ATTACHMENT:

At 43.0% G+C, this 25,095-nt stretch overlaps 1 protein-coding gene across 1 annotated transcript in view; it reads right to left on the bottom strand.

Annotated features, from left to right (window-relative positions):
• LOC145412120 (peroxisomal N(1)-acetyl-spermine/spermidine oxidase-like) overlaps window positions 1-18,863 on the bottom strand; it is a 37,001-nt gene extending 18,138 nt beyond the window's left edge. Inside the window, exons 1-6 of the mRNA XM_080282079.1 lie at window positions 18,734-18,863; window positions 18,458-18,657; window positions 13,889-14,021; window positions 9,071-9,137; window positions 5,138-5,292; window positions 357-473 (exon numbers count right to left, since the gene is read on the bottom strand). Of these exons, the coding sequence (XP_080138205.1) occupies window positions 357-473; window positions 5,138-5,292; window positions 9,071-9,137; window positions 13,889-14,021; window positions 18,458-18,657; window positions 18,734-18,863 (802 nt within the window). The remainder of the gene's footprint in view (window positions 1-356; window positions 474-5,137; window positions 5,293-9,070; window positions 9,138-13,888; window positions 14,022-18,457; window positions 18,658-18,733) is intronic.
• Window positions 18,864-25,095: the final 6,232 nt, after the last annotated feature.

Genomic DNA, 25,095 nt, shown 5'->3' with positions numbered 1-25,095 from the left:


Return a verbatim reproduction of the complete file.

At 43.0% G+C, this 25,095-nt stretch overlaps 1 protein-coding gene across 1 annotated transcript in view; it reads right to left on the bottom strand.

Annotated features, from left to right (window-relative positions):
• LOC145412120 (peroxisomal N(1)-acetyl-spermine/spermidine oxidase-like) overlaps window positions 1-18,863 on the bottom strand; it is a 37,001-nt gene extending 18,138 nt beyond the window's left edge. Inside the window, exons 1-6 of the mRNA XM_080282079.1 lie at window positions 18,734-18,863; window positions 18,458-18,657; window positions 13,889-14,021; window positions 9,071-9,137; window positions 5,138-5,292; window positions 357-473 (exon numbers count right to left, since the gene is read on the bottom strand). Of these exons, the coding sequence (XP_080138205.1) occupies window positions 357-473; window positions 5,138-5,292; window positions 9,071-9,137; window positions 13,889-14,021; window positions 18,458-18,657; window positions 18,734-18,863 (802 nt within the window). The remainder of the gene's footprint in view (window positions 1-356; window positions 474-5,137; window positions 5,293-9,070; window positions 9,138-13,888; window positions 14,022-18,457; window positions 18,658-18,733) is intronic.
• Window positions 18,864-25,095: the final 6,232 nt, after the last annotated feature.

Genomic DNA, 25,095 nt, shown 5'->3' with positions numbered 1-25,095 from the left: